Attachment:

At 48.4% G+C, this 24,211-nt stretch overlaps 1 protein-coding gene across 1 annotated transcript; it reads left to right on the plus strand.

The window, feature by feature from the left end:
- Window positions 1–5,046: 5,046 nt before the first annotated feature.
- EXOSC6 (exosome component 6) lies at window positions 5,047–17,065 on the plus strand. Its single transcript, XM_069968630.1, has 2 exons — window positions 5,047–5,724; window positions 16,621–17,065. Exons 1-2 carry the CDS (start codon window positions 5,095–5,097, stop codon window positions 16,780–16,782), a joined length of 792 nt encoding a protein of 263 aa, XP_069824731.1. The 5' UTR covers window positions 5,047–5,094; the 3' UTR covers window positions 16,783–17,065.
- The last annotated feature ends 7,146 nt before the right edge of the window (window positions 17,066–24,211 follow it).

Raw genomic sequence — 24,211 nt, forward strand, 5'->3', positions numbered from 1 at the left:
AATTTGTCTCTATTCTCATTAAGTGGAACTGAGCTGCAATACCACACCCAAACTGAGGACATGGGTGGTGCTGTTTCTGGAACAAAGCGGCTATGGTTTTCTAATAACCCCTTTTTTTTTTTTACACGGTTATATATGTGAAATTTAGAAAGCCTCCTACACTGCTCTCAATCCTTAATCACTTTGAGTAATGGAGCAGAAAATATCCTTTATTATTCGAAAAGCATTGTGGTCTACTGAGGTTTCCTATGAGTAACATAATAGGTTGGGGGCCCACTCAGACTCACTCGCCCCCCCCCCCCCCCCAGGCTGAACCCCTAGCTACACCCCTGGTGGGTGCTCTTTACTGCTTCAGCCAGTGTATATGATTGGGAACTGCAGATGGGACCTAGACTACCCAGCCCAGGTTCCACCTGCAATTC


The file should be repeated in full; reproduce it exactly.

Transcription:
At 48.4% G+C, this 24,211-nt stretch overlaps 1 protein-coding gene across 1 annotated transcript; it reads left to right on the plus strand.

The window, feature by feature from the left end:
- Window positions 1–5,046: 5,046 nt before the first annotated feature.
- EXOSC6 (exosome component 6) lies at window positions 5,047–17,065 on the plus strand. Its single transcript, XM_069968630.1, has 2 exons — window positions 5,047–5,724; window positions 16,621–17,065. Exons 1-2 carry the CDS (start codon window positions 5,095–5,097, stop codon window positions 16,780–16,782), a joined length of 792 nt encoding a protein of 263 aa, XP_069824731.1. The 5' UTR covers window positions 5,047–5,094; the 3' UTR covers window positions 16,783–17,065.
- The last annotated feature ends 7,146 nt before the right edge of the window (window positions 17,066–24,211 follow it).

Raw genomic sequence — 24,211 nt, forward strand, 5'->3', positions numbered from 1 at the left:
AATTTGTCTCTATTCTCATTAAGTGGAACTGAGCTGCAATACCACACCCAAACTGAGGACATGGGTGGTGCTGTTTCTGGAACAAAGCGGCTATGGTTTTCTAATAACCCCTTTTTTTTTTTTACACGGTTATATATGTGAAATTTAGAAAGCCTCCTACACTGCTCTCAATCCTTAATCACTTTGAGTAATGGAGCAGAAAATATCCTTTATTATTCGAAAAGCATTGTGGTCTACTGAGGTTTCCTATGAGTAACATAATAGGTTGGGGGCCCACTCAGACTCACTCGCCCCCCCCCCCCCCCCAGGCTGAACCCCTAGCTACACCCCTGGTGGGTGCTCTTTACTGCTTCAGCCAGTGTATATGATTGGGAACTGCAGATGGGACCTAGACTACCCAGCCCAGGTTCCACCTGCAATTC